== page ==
HILL AFB, Utah, 17 Nov. 2006. U.S. Air Force officials needed technology upgrades for the Unmanned Threat Emitter (UMTE) system at Nellis Air Force Base, Nev. They found their solution from the DRS Technologies Electronic Warfare and Network Systems unit in Buffalo, N.Y.
The UMTE is for mission rehearsal ranges where combat aircraft pilots can practice their tactics before encountering the real threat in actual combat. A radiated power system remotely operated with high-fidelity signal representation provides radar warning receiver ranging for realistic tactical training for combat air crews.
The modernization program provides enhancements to the threat reactivity model to include aircraft maneuvers and deployment of chaff. The electronic attack receivers that analyze aircraft electronic jamming enable the threat to react accordingly and help teach pilots how to survive in combat.
DRS will do the work under terms of a $27.5 million contract from the Ogden Air Logistics Center at Hill Air Force Base, Utah.
This contract is a follow-on award based on work DRS completed that included upgrades of the UMTE equipment at Eielson Air Force Base, Alaska, and new UMTE equipment installed at the Barry Goldwater Range in Arizona.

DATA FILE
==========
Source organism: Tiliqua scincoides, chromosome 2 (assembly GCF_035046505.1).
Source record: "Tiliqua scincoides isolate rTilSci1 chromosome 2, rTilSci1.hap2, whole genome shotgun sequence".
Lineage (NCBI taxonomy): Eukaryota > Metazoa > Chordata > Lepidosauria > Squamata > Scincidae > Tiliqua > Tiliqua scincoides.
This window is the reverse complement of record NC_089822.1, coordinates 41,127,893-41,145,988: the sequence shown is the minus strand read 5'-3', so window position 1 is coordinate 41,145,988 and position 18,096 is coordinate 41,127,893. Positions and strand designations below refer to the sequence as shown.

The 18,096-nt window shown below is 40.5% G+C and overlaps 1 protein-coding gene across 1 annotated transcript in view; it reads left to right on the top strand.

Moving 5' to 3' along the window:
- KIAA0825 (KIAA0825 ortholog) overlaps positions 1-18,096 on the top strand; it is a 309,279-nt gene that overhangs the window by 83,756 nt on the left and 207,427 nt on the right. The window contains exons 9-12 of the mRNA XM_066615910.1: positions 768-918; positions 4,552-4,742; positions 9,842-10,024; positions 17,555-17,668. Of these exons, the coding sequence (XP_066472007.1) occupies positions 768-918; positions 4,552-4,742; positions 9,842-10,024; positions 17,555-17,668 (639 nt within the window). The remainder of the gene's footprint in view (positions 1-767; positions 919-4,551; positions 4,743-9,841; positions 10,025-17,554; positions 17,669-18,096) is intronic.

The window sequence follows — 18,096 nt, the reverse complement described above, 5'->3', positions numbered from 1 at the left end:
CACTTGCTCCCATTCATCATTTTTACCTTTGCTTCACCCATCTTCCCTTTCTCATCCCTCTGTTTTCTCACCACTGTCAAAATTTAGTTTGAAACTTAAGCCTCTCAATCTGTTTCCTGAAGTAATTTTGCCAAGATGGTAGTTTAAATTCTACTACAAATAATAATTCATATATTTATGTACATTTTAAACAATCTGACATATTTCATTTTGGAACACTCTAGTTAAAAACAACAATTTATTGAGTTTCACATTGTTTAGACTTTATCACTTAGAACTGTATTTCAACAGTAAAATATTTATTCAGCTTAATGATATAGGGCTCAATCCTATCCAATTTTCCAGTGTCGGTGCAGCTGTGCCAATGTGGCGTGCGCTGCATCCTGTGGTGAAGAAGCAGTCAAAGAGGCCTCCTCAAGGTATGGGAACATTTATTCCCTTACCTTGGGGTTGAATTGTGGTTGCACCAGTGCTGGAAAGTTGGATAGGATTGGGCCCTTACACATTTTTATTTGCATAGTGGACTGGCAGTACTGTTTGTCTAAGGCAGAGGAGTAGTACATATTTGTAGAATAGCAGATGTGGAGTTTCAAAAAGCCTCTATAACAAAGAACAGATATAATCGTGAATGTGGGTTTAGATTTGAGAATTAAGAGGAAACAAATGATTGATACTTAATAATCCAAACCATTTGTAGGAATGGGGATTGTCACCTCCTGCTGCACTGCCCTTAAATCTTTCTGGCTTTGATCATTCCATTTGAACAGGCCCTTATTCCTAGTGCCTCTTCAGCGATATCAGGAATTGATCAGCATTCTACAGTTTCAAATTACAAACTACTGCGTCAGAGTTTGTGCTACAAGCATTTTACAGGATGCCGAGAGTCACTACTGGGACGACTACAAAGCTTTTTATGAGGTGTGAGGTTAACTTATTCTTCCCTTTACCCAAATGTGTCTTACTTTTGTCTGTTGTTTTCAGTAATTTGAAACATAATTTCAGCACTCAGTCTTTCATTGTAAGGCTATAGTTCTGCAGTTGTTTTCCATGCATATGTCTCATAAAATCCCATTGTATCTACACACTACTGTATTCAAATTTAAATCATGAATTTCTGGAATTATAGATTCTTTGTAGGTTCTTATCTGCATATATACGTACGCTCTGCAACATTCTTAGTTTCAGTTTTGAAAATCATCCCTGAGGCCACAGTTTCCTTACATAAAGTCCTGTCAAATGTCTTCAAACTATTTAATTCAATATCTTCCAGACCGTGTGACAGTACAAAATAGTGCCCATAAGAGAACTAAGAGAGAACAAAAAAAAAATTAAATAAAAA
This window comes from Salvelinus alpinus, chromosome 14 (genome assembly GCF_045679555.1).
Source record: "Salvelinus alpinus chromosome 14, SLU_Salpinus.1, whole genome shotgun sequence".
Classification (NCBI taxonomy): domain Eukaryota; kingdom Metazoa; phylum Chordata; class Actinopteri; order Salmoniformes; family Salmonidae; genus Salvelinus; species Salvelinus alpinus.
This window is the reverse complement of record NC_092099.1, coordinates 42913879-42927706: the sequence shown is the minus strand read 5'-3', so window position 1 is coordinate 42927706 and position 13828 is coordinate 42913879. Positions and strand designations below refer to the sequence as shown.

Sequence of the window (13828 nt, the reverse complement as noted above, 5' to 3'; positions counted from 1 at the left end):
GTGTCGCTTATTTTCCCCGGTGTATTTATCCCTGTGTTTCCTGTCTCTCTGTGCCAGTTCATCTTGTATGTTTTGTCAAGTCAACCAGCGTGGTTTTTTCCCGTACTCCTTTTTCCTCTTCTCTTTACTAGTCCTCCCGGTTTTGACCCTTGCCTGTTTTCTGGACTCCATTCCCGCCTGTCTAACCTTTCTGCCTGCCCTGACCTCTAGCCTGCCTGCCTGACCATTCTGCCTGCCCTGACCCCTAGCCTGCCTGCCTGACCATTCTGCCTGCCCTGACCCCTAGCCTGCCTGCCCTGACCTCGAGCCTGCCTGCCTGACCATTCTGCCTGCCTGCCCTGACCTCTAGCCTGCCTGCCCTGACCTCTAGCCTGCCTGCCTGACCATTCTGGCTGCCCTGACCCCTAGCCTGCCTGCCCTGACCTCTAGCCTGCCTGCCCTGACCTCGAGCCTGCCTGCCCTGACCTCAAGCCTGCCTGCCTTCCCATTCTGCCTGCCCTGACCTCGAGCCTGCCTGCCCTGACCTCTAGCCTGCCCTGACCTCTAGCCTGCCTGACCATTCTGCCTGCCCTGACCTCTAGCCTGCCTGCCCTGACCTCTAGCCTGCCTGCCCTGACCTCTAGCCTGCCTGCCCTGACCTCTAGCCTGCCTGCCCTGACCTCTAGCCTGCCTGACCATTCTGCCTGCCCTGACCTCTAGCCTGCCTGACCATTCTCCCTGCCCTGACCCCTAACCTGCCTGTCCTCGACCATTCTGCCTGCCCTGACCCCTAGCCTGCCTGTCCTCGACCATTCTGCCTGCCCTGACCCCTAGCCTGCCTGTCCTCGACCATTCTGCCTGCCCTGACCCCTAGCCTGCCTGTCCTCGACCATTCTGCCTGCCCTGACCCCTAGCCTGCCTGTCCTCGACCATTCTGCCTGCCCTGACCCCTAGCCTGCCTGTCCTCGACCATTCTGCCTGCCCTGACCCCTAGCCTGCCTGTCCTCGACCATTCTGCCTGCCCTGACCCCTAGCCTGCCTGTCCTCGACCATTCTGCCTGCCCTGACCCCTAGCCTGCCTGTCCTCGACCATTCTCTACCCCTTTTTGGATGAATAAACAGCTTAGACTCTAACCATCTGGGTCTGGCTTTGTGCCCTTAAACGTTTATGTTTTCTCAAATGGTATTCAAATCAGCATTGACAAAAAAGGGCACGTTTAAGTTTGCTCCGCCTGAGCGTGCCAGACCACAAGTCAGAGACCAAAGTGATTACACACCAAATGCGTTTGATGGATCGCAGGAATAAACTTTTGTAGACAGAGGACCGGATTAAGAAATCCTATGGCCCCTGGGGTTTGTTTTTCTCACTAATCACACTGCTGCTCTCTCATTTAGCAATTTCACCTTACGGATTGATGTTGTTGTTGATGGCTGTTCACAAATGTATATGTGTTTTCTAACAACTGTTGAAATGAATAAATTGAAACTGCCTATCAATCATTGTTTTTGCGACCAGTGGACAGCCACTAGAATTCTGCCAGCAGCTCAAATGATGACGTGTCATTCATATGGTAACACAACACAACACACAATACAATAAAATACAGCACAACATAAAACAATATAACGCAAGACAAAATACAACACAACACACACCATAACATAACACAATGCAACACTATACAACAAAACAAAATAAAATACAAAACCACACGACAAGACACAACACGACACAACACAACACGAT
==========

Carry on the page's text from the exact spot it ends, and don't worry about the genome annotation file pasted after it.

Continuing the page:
As part of the new contract, DRS will install four UMTE modification kits with refurbished hardware, system software upgrades, and range integration. The upgraded UMTE is part of the AN/TPT-T1(V) Electronic Warfare Training Set and will be able to be installed on a trailer for increased mobility.
"The new upgrades for the legacy platforms will offer unprecedented mobility on U.S. Air Force training ranges," says Richard Danforth, president of the company's Command, Control, and Communications strategic business unit. "The mobile, lightweight system can be lifted by helicopter or moved by commercial truck to remote locations.
"This upgrade will allow U.S. Air Force pilots to conduct realistic, time-sensitive target training and provide Nellis Air Force Base's range manager excellent flexibility to identify and adapt the electronic warfare threats of an adversary during training scenarios," Danforth says.
The upgrade will increase the program's reliability and decrease operations and maintenance costs. Additionally, the UMTE also will provide a detailed post-mission analysis for pilots to assess their performance during training and learn from their mistakes, in order to improve their defensive flying techniques.
For more information contact DRS online at www.drs.com.